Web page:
- Documents on Democracy
On February 17 in Pristina, the Assembly of Kosovo declared its independence from Serbia and proclaimed the new Republic of Kosovo. An excerpt from Kosovo's Declaration of Independence appears below:
We, the democratically elected leaders of our people, hereby declare Kosovo to be an independent and sovereign state. This declaration reflects the will of our people and it is in full accordance with the recommendations of UN Special Envoy Martti Ahtisaari and his Comprehensive Proposal for the Kosovo Status Settlement. . . .
We declare Kosovo to be a democratic, secular and multiethnic republic, guided by the principles of non-discrimination and equal protection under the law. We shall protect and promote the rights of all communities in Kosovo and create the conditions necessary for their effective participation in political and decision-making processes. . . .
We shall adopt as soon as possible a Constitution that enshrines our commitment to respect the human rights and fundamental freedoms of all our citizens, particularly as defined by the European Convention on Human Rights. The Constitution shall incorporate all relevant principles of the Ahtisaari Plan and be adopted through a democratic and deliberative process.
On February 12, U.K. foreign secretary David Miliband delivered the Aung San Suu Kyi lecture at St. Hugh's College of Oxford University. Excerpts from his speech appear below:
I have called this speech "The Democratic Imperative" because I believe discussion about the Iraq war has clouded the debate about promoting democracy around the world. I understand the doubts about Iraq and Afghanistan, and the deep concerns at the mistakes made. But my [End Page 183] plea is that we do not let divisions over those conflicts obscure our national interest, never mind our moral impulse, in supporting movements for democracy. We must not be glib about what democracy means—it is far more than a five-year ballot. We cannot be self satisfied about the state of our own democracy. We cannot impose democratic norms. But we can be clear about the desirability of government by the people and clear that without hubris or sanctimony we can play a role in backing demands for democratic governance and all that goes with it. That is my focus today. . . .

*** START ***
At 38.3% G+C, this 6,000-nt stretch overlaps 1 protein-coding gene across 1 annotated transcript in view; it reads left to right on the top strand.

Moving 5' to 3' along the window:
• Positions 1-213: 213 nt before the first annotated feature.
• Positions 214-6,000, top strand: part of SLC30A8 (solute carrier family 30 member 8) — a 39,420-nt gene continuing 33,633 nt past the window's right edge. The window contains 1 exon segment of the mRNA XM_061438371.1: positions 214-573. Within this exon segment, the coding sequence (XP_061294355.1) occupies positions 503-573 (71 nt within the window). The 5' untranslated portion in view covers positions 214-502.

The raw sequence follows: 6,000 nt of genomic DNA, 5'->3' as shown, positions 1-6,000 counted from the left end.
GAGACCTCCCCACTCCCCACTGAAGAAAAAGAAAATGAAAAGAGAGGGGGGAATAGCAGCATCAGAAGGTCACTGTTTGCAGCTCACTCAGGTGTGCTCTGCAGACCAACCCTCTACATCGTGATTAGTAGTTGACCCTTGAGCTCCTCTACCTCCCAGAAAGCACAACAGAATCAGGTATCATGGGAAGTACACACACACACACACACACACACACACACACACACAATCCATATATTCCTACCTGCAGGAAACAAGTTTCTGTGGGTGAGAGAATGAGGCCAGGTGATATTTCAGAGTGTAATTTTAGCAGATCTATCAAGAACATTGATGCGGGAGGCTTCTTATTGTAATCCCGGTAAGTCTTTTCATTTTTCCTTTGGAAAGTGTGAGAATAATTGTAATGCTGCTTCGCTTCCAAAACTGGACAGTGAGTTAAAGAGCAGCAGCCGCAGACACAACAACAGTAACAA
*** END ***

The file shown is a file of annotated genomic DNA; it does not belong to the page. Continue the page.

We must resist the arguments on both the left and the right to retreat into a world of realpolitik. The traditional conservative "realist position" is to say that values and interests diverge, and interests should predominate. This will not do. Yet in the 1990s, something strange happened. The neoconservative movement seemed to be most sure about spreading democracy around the world. The left seemed conflicted between the desirability of the goal and its qualms about the use of military means. In fact, the goal of spreading democracy should be a great progressive project; the means need to combine soft and hard power. We should not let the genuine debate about the "how" of foreign policy obscure the clarity about the "what."
Democracy is plural not singular. There are many aspects to democracy and some countries are more democratic than others. It also makes sense to talk of the culture of democracy, which is both a condition and a consequence of a democratic state.
But that doesn't mean that nothing can be said. The root of the word is clear: government by the people. We can specify the indispensable conditions of a democracy—that the people choose the government, that they are free from arbitrary control, and that the government respects the right of the people to dispense with it.
And I do not believe . . . this demand for civil recognition to be a curiosity of the modern West. There are very many forms of government by the people that are compatible with the demand for civil recognition. The demand itself I take to be universal. The checks and balances of human rights and democratic governance are important for the security and development of any society: from established systems like ours, to the new democracies of Eastern Europe and Africa, to the emerging economies of China and the Middle East. . . .
I am quite comfortable asserting, to echo Churchill, that democracy is the least bad system of government we have...